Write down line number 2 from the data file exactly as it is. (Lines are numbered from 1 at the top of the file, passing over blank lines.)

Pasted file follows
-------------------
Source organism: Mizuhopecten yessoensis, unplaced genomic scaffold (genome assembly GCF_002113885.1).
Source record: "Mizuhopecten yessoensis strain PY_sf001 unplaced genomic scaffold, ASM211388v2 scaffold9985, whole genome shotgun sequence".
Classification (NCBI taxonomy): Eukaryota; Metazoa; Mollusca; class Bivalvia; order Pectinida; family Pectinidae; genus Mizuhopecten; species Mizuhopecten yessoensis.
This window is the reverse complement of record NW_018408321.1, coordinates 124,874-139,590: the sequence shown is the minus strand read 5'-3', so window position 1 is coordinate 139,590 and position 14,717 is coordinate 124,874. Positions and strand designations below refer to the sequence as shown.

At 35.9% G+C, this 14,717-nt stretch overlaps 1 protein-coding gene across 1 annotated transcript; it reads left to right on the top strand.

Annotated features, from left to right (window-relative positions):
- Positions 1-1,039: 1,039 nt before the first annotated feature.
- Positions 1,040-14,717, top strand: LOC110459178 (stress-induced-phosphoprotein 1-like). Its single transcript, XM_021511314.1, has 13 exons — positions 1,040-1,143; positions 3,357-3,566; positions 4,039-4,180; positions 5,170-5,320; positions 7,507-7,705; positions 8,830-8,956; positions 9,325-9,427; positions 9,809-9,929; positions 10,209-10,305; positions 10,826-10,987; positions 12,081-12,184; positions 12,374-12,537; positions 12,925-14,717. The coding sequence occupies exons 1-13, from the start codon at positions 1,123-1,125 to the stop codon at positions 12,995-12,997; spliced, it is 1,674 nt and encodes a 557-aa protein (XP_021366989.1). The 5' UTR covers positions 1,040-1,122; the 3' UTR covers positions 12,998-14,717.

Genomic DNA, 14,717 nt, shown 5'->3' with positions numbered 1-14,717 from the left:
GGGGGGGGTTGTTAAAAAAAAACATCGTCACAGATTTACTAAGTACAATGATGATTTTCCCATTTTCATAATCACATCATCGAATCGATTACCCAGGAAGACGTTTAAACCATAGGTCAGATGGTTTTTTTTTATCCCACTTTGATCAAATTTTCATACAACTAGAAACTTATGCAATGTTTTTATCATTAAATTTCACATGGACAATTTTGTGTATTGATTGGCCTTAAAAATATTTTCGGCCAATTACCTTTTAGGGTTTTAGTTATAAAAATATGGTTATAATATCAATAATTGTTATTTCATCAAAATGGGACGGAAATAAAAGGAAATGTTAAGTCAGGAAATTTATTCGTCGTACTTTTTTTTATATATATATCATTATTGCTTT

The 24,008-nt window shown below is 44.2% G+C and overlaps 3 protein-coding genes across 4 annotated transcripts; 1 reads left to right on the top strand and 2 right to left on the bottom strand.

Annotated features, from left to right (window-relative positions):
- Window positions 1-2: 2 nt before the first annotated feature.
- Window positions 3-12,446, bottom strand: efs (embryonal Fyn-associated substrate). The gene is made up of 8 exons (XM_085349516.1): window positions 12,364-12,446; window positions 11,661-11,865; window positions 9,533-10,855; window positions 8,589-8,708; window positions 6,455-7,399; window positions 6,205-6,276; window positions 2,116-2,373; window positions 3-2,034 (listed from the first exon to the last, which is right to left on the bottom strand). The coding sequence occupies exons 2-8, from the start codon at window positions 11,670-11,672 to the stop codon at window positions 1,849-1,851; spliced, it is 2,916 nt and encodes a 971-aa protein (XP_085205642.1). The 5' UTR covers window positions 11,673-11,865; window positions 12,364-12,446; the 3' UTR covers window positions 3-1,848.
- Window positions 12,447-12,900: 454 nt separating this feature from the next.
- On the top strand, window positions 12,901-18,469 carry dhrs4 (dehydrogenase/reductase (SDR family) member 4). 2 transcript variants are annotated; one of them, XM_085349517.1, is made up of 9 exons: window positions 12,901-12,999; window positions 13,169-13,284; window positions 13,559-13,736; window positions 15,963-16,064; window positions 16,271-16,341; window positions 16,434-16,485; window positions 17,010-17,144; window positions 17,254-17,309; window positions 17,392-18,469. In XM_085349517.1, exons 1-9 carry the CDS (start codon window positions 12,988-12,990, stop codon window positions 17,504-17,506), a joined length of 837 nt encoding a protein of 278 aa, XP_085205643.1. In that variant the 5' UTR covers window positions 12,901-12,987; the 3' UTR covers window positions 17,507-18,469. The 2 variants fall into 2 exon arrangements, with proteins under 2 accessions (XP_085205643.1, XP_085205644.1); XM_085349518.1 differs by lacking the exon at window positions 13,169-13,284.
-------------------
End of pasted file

Source record: "Mizuhopecten yessoensis strain PY_sf001 unplaced genomic scaffold, ASM211388v2 scaffold9985, whole genome shotgun sequence".